Banks and tech companies lead US stocks to slight gains

Stocks were higher on Wall Street in afternoon trading Tuesday as investors sized up the latest batch of company earnings reports.

The gains, which followed a rally in overseas stock indexes, erased the market’s modest losses from a day earlier.

Financial stocks led way higher. Progressive jumped 6.5% after the insurer’s latest quarterly results topped analysts’ forecasts.

Chipmakers were among the big gainers in the technology sector. Advanced Micro Devices rose 2.5%.

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Health care stocks lagged the most as traders weighed quarterly earnings from Johnson & Johnson and UnitedHealth Group. The results from both companies topped Wall Street forecasts.

Investors are looking to the latest wave of corporate earnings reports for clues on the health of the global economy and the prospects for company profits this year.

Banks kicked off the latest quarterly reporting season last week with mixed results. Analysts expect the first-quarter results for S&P 500 companies overall to be the weakest in nearly three years.

KEEPING SCORE: The S&P 500 was up 0.1% as of 2:35 p.m. Eastern Time. The Dow Jones Industrial Average gained 73 points, or 0.3%, to 26,458. The Nasdaq composite added 0.4% and the Russell 2000 index of small-cap stocks picked up 0.3%.

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The benchmark S&P 500 remains within 0.6% of its most recent all-time high on September 20. Stocks have had a torrid start to the year, after the Federal Reserve said it may not raise interest rates at all in 2019.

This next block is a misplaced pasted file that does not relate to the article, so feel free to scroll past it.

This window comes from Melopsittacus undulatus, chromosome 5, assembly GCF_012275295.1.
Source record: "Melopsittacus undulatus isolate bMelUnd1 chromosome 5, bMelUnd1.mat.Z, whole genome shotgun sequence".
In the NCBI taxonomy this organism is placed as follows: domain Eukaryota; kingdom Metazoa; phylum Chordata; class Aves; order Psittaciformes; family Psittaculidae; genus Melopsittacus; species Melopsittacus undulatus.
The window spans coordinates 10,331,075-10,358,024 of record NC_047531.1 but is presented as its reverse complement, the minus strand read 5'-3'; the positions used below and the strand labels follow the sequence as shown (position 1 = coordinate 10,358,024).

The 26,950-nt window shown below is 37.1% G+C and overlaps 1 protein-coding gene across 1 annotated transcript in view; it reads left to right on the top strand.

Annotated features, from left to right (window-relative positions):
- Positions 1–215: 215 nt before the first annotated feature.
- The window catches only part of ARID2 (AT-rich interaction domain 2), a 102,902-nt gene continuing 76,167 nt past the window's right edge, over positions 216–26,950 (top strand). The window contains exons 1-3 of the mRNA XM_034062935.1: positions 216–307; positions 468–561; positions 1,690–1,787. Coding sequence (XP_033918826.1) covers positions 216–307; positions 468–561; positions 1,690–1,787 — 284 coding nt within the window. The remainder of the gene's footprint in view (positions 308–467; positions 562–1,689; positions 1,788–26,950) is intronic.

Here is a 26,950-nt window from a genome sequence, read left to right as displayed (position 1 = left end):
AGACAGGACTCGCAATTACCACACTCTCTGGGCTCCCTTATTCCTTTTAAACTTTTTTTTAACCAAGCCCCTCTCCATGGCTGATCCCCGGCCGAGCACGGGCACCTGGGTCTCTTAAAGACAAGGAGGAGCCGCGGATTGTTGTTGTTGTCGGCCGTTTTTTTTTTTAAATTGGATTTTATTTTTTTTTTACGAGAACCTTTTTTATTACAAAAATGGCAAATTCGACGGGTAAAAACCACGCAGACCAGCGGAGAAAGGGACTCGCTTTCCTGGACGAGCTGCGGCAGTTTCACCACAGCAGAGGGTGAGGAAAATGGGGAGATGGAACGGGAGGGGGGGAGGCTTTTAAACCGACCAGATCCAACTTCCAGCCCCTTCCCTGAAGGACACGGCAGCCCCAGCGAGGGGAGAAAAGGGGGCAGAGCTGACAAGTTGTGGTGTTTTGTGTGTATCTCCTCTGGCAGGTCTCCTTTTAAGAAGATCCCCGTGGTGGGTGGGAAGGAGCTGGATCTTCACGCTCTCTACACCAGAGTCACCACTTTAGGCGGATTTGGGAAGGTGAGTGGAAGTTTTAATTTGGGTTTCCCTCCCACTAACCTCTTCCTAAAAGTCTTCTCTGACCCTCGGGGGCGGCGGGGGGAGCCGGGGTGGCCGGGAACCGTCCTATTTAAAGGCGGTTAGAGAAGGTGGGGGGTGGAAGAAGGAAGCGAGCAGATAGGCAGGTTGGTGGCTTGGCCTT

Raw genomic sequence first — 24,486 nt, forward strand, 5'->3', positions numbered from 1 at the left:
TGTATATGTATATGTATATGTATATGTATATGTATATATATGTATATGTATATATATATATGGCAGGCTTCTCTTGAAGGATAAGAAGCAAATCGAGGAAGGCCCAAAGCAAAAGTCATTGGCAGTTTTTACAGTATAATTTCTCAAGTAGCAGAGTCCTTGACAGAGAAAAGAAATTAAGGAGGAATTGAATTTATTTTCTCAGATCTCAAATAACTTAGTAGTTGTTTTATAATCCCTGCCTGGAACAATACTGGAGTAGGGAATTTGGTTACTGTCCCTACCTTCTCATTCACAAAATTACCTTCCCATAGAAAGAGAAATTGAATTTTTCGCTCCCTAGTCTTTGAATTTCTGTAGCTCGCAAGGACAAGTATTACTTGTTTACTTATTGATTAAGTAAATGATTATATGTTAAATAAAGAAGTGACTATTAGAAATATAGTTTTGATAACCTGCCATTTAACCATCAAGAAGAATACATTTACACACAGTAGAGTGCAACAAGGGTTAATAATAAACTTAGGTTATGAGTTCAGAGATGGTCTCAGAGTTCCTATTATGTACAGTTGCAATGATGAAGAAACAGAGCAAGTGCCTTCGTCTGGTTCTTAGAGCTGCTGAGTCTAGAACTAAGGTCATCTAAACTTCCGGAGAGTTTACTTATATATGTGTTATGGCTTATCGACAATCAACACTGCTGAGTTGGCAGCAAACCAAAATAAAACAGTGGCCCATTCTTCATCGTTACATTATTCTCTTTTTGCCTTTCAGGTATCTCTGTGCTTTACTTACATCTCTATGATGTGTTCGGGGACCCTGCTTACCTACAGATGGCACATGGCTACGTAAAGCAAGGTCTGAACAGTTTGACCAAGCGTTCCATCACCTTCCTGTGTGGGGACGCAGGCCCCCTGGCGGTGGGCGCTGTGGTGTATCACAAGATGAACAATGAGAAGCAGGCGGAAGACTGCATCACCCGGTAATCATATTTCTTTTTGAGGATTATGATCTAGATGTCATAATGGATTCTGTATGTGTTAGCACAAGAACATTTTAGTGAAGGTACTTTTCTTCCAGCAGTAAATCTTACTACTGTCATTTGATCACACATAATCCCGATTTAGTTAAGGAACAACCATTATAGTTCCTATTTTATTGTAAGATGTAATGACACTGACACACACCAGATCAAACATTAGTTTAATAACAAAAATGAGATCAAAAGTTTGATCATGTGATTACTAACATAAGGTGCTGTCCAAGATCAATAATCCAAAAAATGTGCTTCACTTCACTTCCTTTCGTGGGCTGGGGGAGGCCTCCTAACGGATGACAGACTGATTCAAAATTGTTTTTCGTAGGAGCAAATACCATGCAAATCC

Overseas stock indexes rallied on upbeat economic data from China and Germany. Markets in Asia finished higher. European indexes also rose.

ALL ABOUT EARNINGS: Investors will be poring over corporate earnings reports over the next few weeks. Analysts expect companies in the S&P 500 to report a 2.9% drop in earnings per share from a year earlier, which would be the first decline since the spring of 2016. The expected decline is due almost entirely to weaker profit margins.

“The markets are prepared for this year-over-year decline that everyone is expecting in earnings,” said Erik Davidson, chief investment officer at Wells Fargo Private Bank. “Unless we have some significant misses, we should be doing OK.”

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BEATING FORECASTS: Johnson & Johnson rose 2.1% after the health care products company’s first-quarter results topped Wall Street’s forecasts, even after the company said its profit slumped 14% following a decline in sales overseas and higher costs for research and litigation.

CLEAN BILL OF HEALTH: UnitedHealth Group, the nation’s largest health insurance company, reported first-quarter results that exceeded analysts’ expectations and raised its estimates for the full year. But cautious comments from management during a conference call with analysts weighed on the stock, which slumped 5.4%, giving up an early gain.

MIXED RESULTS: Bank of America was little changed after the nation’s second-largest bank reported strong earnings growth, but gave a weak forecast for net interest income, a key performance metric for banks.

OFF TRACK: JB Hunt Transport Services fell 4.8% after the trucking and logistics company’s first quarter profit and revenue fell short of Wall Street forecasts.

IN A BETTING MOOD: Scientific Games climbed 7.7% on news that the maker of betting machines and technology is partnering with Wynn Resorts to help develop digital sports betting and gambling. Wynn added 1.1%.